Day 27 - Las Vegas NV to Flagstaff AZ

Goodbye Vegas, hello desert. We left as the third couple of the of the morning completed their marriage ceremonies at the Little Chapel O' Love across the road and the 30th limo drove by. As we headed out of town we passed the numerous ticky-tacky subdivisions that are sprouting up to house the ever increasing population; in the last 10 years it has increased three times , from 740,000 in 1990 to over 2 million presently.

Soon we were out in the desert heading south. An hour later and we were zig zagging down a road to a security checkpoint, although this time they weren't too worried about us. We paid the outragous parking fee and went exploring around the Hoover Dam.


It is, of course, quite impressive, having been chosen as one the 7 wonders of the modern civil engineering world, others being things like the Panama Canal, the Bay Bridge between San Francisco and Oakland (not the Golden Gate Bridge), and the Chicago Sewage  Disposal System (?!).


As we walked across the bridge we lost an hour in time, then gained it again on the way back.

The intakes were very impressive, being absolutely massive. On the other side of the dam, one could look all the way down to the bottom, a very James Bond-esque view (though not the actual dam that Bond bungee jumped off in Goldeneye). In the distance the new highway bridge soars above the canyon, removing a massive bottleneck from the journey south.

DSC_0541   DSC_0549

That said, the road over the dam is still open and gets a lot of traffic. The Hoover Dam Police (yes, they have their own police force) are very twitchy and maintain a constant presence. While walking across they were escoring a pickup towing a U-Haul trailer, and when he stopped for pedestrians they gave him a very angry blast on the horn. I guess in their minds every U-Haul trailer is backed full of C4 and driven by mad turban wearing middle Easterners!



After exploring for a while we visited the gift shop. It was like something out of chinatown, with barely enough room to move. The souvineers were cringe-worthy; if it could have HOOVER DAM printed on it, it was probably there. Among the worst were a shelf of Hoover Dam shaped ceramic piggy banks. Yuck. The Jackalopes were quite well done, although they'd never be allowed into NZ. Jackalopes are a mythical animal, a jackrabbit with antelope horns. There is some amazing fan art on Google Images.


Outside is a brilliant statue of a "high scaler", the fearless men who would abseil down the canyon during the 30s and place explosives or remove debris. It didn't always end well for them I gather.


The security notices were, well, funny. Remind me not to wear a peaked colar and pointy hat.


After leaving the Hoover Dam we headed south for Kingman, then onto the old Route 66 for Flagstaff. As ever the drive along 66 was fantastic with almost no traffic, and nothing but stunning desert. It's been a while since I've driven it, but I remembered many of the places from my various adventures along there.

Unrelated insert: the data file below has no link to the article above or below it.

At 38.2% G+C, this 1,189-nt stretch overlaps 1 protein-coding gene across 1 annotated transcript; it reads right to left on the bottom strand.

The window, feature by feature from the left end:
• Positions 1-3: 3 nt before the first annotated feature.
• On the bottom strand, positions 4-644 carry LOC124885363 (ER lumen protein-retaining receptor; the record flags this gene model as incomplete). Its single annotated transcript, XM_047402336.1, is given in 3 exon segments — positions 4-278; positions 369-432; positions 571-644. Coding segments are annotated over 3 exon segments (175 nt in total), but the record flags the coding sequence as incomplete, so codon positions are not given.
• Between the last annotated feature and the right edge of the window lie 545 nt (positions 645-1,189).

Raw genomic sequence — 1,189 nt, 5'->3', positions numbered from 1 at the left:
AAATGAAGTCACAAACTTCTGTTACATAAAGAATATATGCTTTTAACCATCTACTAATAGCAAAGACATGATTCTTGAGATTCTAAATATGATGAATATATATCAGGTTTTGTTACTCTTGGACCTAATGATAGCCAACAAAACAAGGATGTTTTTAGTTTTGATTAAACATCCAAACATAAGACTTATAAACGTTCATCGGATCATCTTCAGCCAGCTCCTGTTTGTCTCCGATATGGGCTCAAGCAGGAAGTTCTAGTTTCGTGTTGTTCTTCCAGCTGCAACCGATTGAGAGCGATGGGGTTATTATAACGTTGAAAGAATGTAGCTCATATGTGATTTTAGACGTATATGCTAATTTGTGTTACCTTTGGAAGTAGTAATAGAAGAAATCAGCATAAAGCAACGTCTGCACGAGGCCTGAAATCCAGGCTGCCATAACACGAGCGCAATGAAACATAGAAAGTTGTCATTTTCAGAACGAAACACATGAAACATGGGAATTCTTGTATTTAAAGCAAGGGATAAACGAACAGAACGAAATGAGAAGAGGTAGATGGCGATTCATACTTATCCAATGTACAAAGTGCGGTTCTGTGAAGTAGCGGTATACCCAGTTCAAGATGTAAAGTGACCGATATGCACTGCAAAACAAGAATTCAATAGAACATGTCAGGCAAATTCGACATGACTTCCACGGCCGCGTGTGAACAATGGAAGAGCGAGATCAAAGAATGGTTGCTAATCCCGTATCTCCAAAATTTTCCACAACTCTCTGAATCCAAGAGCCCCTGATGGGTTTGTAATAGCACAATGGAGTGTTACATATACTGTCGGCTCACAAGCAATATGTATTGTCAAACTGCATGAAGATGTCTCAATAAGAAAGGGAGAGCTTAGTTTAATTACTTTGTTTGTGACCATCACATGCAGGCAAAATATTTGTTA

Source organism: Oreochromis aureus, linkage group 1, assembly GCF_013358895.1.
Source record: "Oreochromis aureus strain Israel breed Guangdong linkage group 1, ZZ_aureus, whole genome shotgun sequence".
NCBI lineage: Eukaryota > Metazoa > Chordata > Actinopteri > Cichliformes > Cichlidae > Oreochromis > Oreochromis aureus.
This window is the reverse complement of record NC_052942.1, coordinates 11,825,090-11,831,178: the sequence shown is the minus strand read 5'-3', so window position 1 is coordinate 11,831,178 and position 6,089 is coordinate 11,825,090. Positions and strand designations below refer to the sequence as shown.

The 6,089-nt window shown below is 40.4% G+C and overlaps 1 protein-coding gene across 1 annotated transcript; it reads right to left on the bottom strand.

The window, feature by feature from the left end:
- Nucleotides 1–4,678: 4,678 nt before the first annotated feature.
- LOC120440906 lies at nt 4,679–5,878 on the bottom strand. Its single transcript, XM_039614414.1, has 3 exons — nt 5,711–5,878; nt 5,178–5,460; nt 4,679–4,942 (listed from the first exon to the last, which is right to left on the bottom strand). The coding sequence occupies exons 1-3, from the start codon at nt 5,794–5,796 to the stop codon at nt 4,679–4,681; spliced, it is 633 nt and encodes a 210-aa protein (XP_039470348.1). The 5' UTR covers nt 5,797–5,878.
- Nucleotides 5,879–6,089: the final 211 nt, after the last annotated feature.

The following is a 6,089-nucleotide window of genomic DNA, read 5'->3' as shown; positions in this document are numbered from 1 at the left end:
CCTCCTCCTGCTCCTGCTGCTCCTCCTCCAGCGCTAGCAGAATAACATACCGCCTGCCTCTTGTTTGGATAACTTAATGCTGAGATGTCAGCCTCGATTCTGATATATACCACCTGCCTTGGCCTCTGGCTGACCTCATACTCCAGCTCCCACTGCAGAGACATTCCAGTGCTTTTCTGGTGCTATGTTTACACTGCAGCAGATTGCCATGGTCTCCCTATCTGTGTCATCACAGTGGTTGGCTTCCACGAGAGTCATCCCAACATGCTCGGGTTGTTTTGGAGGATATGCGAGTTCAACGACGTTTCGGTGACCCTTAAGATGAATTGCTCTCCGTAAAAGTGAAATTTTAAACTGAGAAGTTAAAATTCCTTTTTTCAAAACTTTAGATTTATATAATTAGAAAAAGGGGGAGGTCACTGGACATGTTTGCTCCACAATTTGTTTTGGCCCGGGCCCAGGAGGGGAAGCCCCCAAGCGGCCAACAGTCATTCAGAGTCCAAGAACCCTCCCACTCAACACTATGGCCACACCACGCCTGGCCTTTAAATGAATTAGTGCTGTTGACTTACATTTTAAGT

We stopped at Seligman, one of my favourite "not quite dead" towns.


The Snow-Cap was closed, as it usually is in winter, but you can still admire the chaotic decor and bizarre garden.



The town is full of amazing old cars, being as 66 was the "mother road" that linked Chicargo with Los Angeles and for the first time people could easily take their new motor car on a cross country all-American tour, staying at motor hotels (later named motels) along the way.


We visited one of the many souvineer shops and surprisingly it fared better than the Hoover Dam gift shop and actually netted a purchase from me. The chaos here in the gift shops was the right kind of chaotic, leaning very heavily on the quirky end of the spectrum.


Then it was onwards towards Flagstaff. We caught the sunset at Devil Dog Road thanks to some frantic offroading.



Then it was on to Flagstaff. We found a motel and checked in, only to find our rooms came without soap or towels, and in one case, without even toilet paper! Then it was off to dinner, and the only thing that looked promising was Granny's Closet. With a name like that we weren't too sure what to expect, however what we got was amazing with a great waitress and huge meals. My half rack of ribs had an inch thick of pork on them and were enough to feed about two of me. Part way through the manager even came out and had a chat with us; apparently kiwis aren't that uncommon in Flagstaff, many finding their way here and finding it difficult to leave. As usual, I could understand why.

Eventually we managed to drag ourselves out to the car with very full stomachs and headed back to the motel. Throughout the night the trains continued to roll on the BNSF TransCon, the 100+ trains a day super highway from Chicargo to LA. Thankfully now that Flagstaff has become a "quiet zone" the 20+ horn toots from every train as they make their way through town are a thing of the past. As much as I like a good train horn, the novelty wears off very quickly when it's right outside your window all night long. Sides, the new BNSF "push button horns" aren't that melodic; they're just a loud blare.

With full bellies it was off to sleep, ready for to go explore the Grand Canyon in the morning.


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